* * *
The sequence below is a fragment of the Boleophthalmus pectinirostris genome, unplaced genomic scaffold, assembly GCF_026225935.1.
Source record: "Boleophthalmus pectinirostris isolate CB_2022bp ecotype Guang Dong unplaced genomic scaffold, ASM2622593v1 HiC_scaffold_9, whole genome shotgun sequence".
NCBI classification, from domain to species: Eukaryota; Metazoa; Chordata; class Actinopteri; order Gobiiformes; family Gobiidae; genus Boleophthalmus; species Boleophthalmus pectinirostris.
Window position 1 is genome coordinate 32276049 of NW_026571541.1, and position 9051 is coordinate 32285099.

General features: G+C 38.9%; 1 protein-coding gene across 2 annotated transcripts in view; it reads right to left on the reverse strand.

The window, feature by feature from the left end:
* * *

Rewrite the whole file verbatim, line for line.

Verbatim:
The sequence below is a fragment of the Boleophthalmus pectinirostris genome, unplaced genomic scaffold, assembly GCF_026225935.1.
Source record: "Boleophthalmus pectinirostris isolate CB_2022bp ecotype Guang Dong unplaced genomic scaffold, ASM2622593v1 HiC_scaffold_9, whole genome shotgun sequence".
NCBI classification, from domain to species: Eukaryota; Metazoa; Chordata; class Actinopteri; order Gobiiformes; family Gobiidae; genus Boleophthalmus; species Boleophthalmus pectinirostris.
Window position 1 is genome coordinate 32276049 of NW_026571541.1, and position 9051 is coordinate 32285099.

General features: G+C 38.9%; 1 protein-coding gene across 2 annotated transcripts in view; it reads right to left on the reverse strand.

The window, feature by feature from the left end: